Kant's beautiful roses: A response to Cohen's ‘second problem’

British Journal of Aesthetics 43 (1):65-74 (2003)
Abstract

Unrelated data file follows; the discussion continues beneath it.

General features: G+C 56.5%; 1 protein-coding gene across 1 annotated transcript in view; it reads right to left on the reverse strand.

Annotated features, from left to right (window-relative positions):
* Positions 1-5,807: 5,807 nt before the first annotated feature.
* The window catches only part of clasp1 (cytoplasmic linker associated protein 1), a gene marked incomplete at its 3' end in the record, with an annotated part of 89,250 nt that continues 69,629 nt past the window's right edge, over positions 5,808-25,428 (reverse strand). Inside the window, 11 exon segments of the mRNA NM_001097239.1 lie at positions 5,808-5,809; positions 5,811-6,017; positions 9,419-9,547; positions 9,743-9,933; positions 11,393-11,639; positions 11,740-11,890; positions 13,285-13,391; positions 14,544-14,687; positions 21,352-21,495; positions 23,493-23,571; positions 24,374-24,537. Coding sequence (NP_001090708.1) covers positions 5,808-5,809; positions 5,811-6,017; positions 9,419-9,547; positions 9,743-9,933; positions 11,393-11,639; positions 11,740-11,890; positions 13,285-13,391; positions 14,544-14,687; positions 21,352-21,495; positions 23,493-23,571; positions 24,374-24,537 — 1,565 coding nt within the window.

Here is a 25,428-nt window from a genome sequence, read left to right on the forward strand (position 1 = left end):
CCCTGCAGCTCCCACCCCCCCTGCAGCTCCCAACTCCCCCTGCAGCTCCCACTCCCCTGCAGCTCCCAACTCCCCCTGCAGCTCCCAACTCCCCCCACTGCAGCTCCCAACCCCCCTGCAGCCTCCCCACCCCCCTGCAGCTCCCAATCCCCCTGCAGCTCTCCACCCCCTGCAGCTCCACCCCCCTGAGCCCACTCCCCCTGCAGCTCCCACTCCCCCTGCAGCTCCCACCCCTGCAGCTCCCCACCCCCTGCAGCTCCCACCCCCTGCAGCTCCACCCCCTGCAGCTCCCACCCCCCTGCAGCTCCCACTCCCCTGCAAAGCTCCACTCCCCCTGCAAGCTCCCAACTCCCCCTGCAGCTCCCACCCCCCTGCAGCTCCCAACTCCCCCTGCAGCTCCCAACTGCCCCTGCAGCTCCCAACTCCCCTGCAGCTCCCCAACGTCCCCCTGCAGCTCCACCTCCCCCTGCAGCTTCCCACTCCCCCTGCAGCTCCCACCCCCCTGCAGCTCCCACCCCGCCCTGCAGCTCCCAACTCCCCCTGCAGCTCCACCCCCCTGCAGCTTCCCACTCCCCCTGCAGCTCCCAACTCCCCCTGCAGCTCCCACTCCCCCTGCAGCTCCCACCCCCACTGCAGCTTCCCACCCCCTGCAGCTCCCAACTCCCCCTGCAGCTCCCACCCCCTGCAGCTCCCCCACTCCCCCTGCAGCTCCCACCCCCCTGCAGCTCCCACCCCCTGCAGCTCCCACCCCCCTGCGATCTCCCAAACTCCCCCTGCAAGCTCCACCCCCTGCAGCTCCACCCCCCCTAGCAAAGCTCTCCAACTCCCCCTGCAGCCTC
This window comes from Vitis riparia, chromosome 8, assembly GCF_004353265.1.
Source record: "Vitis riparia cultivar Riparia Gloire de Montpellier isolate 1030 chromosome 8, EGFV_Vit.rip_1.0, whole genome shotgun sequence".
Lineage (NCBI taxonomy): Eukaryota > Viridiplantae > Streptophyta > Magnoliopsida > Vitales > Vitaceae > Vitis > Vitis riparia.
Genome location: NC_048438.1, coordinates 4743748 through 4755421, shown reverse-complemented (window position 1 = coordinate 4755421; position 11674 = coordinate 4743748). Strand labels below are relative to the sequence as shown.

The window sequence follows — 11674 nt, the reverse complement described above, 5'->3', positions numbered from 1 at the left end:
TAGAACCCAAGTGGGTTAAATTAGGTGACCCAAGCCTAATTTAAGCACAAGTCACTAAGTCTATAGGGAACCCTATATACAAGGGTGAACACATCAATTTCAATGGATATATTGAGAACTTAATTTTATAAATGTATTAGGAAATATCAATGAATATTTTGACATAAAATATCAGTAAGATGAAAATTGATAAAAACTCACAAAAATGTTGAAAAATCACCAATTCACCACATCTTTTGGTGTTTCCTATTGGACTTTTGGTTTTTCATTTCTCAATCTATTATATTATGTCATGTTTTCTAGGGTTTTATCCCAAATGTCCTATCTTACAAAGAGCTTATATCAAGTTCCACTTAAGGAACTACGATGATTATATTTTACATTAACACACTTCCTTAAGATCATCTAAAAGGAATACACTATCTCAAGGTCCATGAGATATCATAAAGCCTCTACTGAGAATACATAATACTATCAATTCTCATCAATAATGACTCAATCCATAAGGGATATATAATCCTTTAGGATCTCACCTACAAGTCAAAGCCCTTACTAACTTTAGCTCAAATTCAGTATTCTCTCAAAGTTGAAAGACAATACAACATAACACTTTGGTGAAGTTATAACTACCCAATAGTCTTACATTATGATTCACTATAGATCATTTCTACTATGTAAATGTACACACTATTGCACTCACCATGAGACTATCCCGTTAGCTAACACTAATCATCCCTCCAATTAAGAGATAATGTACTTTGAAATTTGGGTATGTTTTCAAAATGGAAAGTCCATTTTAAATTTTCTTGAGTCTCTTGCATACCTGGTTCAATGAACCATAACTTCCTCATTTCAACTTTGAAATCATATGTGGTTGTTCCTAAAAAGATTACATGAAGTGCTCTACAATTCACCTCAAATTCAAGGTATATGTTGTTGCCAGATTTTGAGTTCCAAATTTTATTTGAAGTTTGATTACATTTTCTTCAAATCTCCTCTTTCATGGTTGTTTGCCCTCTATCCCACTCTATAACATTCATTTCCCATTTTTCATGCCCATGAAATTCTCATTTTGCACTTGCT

According to Kant, the singular judgement ‘This rose is beautiful’ is, or may be, aesthetic, while the general judgement ‘Roses in general are beautiful’ is not. What, then, is the logical relation between the two judgements? I argue that there is none, and that one cannot allow there to be any if one agrees with Kant that the judgement ‘This rose is beautiful’ cannot be made on the basis of testimony. The appearance of a logical relation between the two judgements can, however, be explained in terms of what one does in making a judgement of taste. Finally, I describe an analogy between Kant's treatment of judgements of taste and J. L. Austin's treatment of explicit performative utterances, which I attribute to a deeper affinity between their respective projects.
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